2. For Kilobyte, Megabyte, and Gigabyte, there seems to be a recognition that the articles are problematic but not a consensus on a solution.
    • The strongest argument for not merging everything to Byte, raised by Lithopsian, is that in everyday life, kB and KB are more common than B.
      • This could justify retaining two articles at Byte and at Kilobyte OR retaining a single consolidated article at Kilobyte instead of at Byte. I take the former option more seriously because Byte remains the best article title. Its definition is settled, and the word itself is a constituent part of all the unit names (not just ‘Kilobyte’ and ‘Megabyte’ but ‘Kibibyte’ and ‘Mibibyte’ too). The average reader is going to be able to best understand the relationship between units when the article’s starting point is the base unit.
    • Feelthhis noted that {{excerpt}} might be able to help keep quality up in satellite articles.

Unless it is felt that formal proposal is genuinely needed, I intend to re-implement the 13 supported redirects in the next day or so, to keep improving Byte, and to give further consideration to what form Kilobyte, Megabyte, and Gigabyte might take to best serve Wikipedia’s readers. —jameslucas ▄▄▄ ▄ ▄▄▄ ▄▄▄ ▄ 13:50, 17 December 2020 (UTC)[]

While not objecting to jameslucas's proposal, I wonder whether we need two more articles Decimal multiples of byte and Binary multiples of byte, that would each describe a subset of multiples as indicated by their titles. I also wonder whether a similar exercise is needed for Kilobit, Megabit, Kibibit etc. Dondervogel 2 (talk) 14:10, 17 December 2020 (UTC)[]
I don't think creating articles with titles that are unlikely search terms helps Wikipedia users as much as it might satisfy us. It also makes it less obvious where kilobyte, megabyte, etc. should redirect. Lithopsian (talk) 15:26, 17 December 2020 (UTC)[]
Again, not an objection so far as this proposal goes. I think we may be underestimating the purpose and value of redirects here. Whether the content for, say kilobyte, is in byte or a separate article called kB or whatever may cause sleepless nights for us editors but is of little consequence to the average reader. They can search, link, or otherwise open something about "kilobyte" and will get information about kilobyte, albeit in an article titled "byte". Bolding of common synonyms in the lead, or giving them sections or anchors, avoids confusion and everyone is happy. Separate articles are only really needed when there is sufficient distinct text to make that article useful and where it would otherwise overload or unbalance the parent article, or where multiple semi-distinct topics just make a single article unwieldy. I'm not convinced any of these cases apply here. The article is not overly huge and the child articles contain little distinct information, largely repeated across each one, and easily mergeable. Perhaps they could be expanded, but the distinct information in each one at this point would barely be worth a section in a parent article. Perhaps the question to ask is "if they were all in a single article today, would we want to do a WP:SPLIT?" Nothing to stop them being split again in the future if it becomes useful. Lithopsian (talk) 15:26, 17 December 2020 (UTC)[]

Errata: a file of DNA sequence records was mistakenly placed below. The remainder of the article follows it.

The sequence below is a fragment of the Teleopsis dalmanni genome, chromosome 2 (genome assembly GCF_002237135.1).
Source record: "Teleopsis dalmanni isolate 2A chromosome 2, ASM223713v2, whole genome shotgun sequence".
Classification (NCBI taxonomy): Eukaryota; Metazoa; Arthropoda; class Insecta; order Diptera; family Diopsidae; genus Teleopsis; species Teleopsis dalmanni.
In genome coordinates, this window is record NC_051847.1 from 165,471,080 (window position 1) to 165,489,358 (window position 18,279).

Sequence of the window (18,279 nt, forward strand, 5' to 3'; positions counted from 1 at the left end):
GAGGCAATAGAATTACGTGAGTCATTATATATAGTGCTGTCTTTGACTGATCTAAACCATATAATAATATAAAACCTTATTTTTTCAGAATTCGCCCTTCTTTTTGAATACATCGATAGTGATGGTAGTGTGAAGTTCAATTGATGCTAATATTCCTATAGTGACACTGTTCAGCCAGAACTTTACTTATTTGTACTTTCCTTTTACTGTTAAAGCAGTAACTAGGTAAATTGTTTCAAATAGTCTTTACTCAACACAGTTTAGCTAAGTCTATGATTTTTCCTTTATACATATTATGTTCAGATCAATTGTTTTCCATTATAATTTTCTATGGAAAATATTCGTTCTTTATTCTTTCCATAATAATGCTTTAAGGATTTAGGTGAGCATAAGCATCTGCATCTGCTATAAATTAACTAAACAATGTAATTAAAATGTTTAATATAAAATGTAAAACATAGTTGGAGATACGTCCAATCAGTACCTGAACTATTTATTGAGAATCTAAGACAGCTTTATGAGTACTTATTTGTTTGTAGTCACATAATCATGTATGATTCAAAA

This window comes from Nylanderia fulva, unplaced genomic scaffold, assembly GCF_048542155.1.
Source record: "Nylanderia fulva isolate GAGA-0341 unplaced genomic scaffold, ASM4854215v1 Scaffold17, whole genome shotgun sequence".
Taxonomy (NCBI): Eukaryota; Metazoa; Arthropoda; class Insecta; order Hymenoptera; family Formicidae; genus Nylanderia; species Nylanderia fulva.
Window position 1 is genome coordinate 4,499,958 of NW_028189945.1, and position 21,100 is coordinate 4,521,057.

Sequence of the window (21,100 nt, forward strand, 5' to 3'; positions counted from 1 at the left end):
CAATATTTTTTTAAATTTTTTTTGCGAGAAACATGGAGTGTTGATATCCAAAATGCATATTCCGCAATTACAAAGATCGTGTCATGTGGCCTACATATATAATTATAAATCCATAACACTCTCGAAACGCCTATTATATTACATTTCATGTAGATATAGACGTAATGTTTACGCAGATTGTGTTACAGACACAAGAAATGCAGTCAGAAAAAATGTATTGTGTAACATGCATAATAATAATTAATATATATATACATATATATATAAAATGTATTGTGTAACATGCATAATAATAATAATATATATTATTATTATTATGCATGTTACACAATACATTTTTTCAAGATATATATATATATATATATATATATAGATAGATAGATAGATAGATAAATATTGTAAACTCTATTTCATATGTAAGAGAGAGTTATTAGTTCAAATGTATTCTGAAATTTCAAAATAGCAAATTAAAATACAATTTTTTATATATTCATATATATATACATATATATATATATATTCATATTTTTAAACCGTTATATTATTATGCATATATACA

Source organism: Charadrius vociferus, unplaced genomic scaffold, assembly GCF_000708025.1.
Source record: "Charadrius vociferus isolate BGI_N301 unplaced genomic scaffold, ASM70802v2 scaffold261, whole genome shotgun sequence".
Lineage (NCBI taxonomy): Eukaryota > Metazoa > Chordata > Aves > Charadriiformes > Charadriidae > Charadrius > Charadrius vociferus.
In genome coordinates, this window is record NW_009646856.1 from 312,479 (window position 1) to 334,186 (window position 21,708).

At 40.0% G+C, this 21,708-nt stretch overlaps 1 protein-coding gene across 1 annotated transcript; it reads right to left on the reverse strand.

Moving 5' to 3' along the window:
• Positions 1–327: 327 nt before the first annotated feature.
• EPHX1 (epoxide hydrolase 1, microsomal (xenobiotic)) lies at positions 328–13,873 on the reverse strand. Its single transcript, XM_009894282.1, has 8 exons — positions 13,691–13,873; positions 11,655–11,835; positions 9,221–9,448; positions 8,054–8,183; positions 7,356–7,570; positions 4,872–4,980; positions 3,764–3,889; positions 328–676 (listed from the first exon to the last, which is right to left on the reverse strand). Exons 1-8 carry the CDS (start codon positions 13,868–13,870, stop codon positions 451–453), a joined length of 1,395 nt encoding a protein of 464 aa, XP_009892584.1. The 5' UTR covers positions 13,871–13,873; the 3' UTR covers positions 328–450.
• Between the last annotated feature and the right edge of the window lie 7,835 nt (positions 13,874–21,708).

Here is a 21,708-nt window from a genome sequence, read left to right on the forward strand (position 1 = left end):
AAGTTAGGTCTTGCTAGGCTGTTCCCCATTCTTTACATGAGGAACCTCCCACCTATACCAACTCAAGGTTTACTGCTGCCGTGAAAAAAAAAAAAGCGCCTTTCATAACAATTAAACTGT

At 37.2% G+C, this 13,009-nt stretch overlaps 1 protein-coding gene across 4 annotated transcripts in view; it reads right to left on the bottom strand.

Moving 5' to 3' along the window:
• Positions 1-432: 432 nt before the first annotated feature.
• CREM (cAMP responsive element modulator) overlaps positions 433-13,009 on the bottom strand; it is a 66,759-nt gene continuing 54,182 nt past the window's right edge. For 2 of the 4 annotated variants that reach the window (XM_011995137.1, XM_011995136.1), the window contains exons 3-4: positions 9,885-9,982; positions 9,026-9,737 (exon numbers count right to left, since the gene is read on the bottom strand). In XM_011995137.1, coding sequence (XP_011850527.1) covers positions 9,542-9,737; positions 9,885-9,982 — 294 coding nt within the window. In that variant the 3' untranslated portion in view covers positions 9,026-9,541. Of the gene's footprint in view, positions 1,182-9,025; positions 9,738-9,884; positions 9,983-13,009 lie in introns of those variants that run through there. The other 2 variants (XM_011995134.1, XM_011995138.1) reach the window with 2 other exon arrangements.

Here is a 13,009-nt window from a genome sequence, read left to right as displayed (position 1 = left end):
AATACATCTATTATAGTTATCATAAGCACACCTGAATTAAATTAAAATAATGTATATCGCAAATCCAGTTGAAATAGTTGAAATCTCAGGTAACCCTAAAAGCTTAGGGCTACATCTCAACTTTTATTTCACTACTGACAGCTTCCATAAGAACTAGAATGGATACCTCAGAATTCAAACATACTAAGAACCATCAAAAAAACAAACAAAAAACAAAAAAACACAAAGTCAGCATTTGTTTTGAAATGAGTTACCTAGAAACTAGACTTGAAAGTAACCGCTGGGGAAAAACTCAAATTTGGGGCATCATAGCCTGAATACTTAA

JamesLucas, in your first attempt of merging I notice that, from all the content from Exabyte#Usage examples and size comparisons, you brought only the phrase "global monthly Internet traffic in 2004" to your merge. Is this how things will be handled? If that's going to be the tone of this process, then I suggest starting a deletion discussion prior the removal, for respect to the editors who put their time and effort writing all the valuable content that is to be removed. Please take this into consideration before starting the process. Feelthhis (talk) 00:05, 18 December 2020 (UTC)[]